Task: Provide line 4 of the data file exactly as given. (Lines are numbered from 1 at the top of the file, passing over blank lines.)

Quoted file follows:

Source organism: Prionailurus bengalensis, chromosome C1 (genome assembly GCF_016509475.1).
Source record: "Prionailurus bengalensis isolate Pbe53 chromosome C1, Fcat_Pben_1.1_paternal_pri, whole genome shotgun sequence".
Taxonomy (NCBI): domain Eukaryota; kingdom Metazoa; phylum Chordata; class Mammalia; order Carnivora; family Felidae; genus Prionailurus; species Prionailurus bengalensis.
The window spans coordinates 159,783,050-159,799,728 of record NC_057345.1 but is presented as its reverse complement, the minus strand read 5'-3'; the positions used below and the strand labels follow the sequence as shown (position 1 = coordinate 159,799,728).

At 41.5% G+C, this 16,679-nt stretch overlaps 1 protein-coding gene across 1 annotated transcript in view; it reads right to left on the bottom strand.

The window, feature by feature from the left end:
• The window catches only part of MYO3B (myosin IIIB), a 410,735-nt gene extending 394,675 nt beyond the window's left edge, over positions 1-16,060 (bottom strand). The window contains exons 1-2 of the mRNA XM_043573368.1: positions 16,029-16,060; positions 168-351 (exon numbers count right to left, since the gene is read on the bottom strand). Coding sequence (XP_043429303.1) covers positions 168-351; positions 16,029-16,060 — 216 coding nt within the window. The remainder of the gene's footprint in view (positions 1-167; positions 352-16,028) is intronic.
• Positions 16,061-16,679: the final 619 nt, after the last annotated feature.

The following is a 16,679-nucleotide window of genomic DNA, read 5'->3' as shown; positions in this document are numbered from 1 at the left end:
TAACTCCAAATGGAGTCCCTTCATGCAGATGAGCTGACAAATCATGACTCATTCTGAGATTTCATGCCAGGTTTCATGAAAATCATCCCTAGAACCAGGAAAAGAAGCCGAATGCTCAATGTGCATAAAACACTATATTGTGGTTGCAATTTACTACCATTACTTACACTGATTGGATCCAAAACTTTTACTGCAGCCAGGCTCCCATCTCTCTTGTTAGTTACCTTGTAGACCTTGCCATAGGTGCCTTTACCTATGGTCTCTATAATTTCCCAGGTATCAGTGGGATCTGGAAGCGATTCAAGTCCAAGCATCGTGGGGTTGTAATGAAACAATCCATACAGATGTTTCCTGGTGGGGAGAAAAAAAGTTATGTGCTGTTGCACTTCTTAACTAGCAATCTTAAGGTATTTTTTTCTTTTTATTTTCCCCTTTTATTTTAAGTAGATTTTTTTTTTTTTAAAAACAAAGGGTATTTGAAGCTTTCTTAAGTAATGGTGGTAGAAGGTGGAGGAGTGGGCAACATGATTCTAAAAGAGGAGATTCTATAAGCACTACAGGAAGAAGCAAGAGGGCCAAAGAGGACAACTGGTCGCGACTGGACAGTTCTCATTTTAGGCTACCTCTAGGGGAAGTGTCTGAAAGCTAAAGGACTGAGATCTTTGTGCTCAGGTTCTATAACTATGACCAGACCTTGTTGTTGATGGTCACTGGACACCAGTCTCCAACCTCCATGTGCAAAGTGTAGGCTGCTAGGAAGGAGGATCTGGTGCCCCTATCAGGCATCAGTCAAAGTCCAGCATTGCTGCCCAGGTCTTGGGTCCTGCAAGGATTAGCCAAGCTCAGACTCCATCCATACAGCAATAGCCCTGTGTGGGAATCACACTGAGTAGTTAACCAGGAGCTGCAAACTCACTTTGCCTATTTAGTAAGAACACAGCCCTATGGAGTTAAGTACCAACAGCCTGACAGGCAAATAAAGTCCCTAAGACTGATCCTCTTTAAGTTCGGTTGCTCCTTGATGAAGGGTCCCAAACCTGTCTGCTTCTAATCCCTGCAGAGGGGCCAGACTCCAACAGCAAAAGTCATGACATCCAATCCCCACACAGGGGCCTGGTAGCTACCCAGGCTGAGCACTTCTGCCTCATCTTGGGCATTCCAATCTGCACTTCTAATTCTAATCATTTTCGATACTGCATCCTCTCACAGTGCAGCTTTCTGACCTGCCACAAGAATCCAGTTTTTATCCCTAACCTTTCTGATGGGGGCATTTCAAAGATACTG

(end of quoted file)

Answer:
The window spans coordinates 159,783,050-159,799,728 of record NC_057345.1 but is presented as its reverse complement, the minus strand read 5'-3'; the positions used below and the strand labels follow the sequence as shown (position 1 = coordinate 159,799,728).